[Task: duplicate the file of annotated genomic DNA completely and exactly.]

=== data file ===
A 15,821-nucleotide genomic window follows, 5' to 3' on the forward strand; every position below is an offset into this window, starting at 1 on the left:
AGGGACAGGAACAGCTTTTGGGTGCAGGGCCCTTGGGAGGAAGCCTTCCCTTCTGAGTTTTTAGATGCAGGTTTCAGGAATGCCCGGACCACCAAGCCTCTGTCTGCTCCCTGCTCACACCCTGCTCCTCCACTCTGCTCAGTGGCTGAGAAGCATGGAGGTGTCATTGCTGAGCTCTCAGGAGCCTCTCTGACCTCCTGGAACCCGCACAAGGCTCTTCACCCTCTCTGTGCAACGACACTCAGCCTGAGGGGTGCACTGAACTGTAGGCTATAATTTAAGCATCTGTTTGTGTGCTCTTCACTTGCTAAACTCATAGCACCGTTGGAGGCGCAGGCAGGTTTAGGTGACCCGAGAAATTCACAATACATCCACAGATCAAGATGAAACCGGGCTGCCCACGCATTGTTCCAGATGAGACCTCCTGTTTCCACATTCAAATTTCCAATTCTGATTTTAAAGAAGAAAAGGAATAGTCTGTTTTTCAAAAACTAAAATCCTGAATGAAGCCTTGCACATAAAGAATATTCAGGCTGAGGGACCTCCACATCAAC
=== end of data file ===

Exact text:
A 15,821-nucleotide genomic window follows, 5' to 3' on the forward strand; every position below is an offset into this window, starting at 1 on the left:
AGGGACAGGAACAGCTTTTGGGTGCAGGGCCCTTGGGAGGAAGCCTTCCCTTCTGAGTTTTTAGATGCAGGTTTCAGGAATGCCCGGACCACCAAGCCTCTGTCTGCTCCCTGCTCACACCCTGCTCCTCCACTCTGCTCAGTGGCTGAGAAGCATGGAGGTGTCATTGCTGAGCTCTCAGGAGCCTCTCTGACCTCCTGGAACCCGCACAAGGCTCTTCACCCTCTCTGTGCAACGACACTCAGCCTGAGGGGTGCACTGAACTGTAGGCTATAATTTAAGCATCTGTTTGTGTGCTCTTCACTTGCTAAACTCATAGCACCGTTGGAGGCGCAGGCAGGTTTAGGTGACCCGAGAAATTCACAATACATCCACAGATCAAGATGAAACCGGGCTGCCCACGCATTGTTCCAGATGAGACCTCCTGTTTCCACATTCAAATTTCCAATTCTGATTTTAAAGAAGAAAAGGAATAGTCTGTTTTTCAAAAACTAAAATCCTGAATGAAGCCTTGCACATAAAGAATATTCAGGCTGAGGGACCTCCACATCAAC